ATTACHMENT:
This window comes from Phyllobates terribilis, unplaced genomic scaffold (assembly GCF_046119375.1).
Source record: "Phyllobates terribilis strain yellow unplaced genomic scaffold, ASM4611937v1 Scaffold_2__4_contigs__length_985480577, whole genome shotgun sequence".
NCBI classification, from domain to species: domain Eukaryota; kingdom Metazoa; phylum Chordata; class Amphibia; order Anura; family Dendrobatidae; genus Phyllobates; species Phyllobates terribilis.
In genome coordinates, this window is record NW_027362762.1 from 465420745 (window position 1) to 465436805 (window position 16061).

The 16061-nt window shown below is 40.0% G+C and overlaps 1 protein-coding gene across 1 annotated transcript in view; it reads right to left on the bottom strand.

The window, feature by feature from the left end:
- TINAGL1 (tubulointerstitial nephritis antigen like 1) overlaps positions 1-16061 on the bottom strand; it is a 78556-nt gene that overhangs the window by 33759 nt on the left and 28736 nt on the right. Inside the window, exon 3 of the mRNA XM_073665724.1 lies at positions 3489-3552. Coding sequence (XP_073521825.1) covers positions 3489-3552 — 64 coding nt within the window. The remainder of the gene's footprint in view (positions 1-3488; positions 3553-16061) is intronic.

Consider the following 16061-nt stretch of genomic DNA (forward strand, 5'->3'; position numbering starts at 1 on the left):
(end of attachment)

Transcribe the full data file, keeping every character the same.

This window comes from Phyllobates terribilis, unplaced genomic scaffold (assembly GCF_046119375.1).
Source record: "Phyllobates terribilis strain yellow unplaced genomic scaffold, ASM4611937v1 Scaffold_2__4_contigs__length_985480577, whole genome shotgun sequence".
NCBI classification, from domain to species: domain Eukaryota; kingdom Metazoa; phylum Chordata; class Amphibia; order Anura; family Dendrobatidae; genus Phyllobates; species Phyllobates terribilis.
In genome coordinates, this window is record NW_027362762.1 from 465420745 (window position 1) to 465436805 (window position 16061).

The 16061-nt window shown below is 40.0% G+C and overlaps 1 protein-coding gene across 1 annotated transcript in view; it reads right to left on the bottom strand.

The window, feature by feature from the left end:
- TINAGL1 (tubulointerstitial nephritis antigen like 1) overlaps positions 1-16061 on the bottom strand; it is a 78556-nt gene that overhangs the window by 33759 nt on the left and 28736 nt on the right. Inside the window, exon 3 of the mRNA XM_073665724.1 lies at positions 3489-3552. Coding sequence (XP_073521825.1) covers positions 3489-3552 — 64 coding nt within the window. The remainder of the gene's footprint in view (positions 1-3488; positions 3553-16061) is intronic.

Consider the following 16061-nt stretch of genomic DNA (forward strand, 5'->3'; position numbering starts at 1 on the left):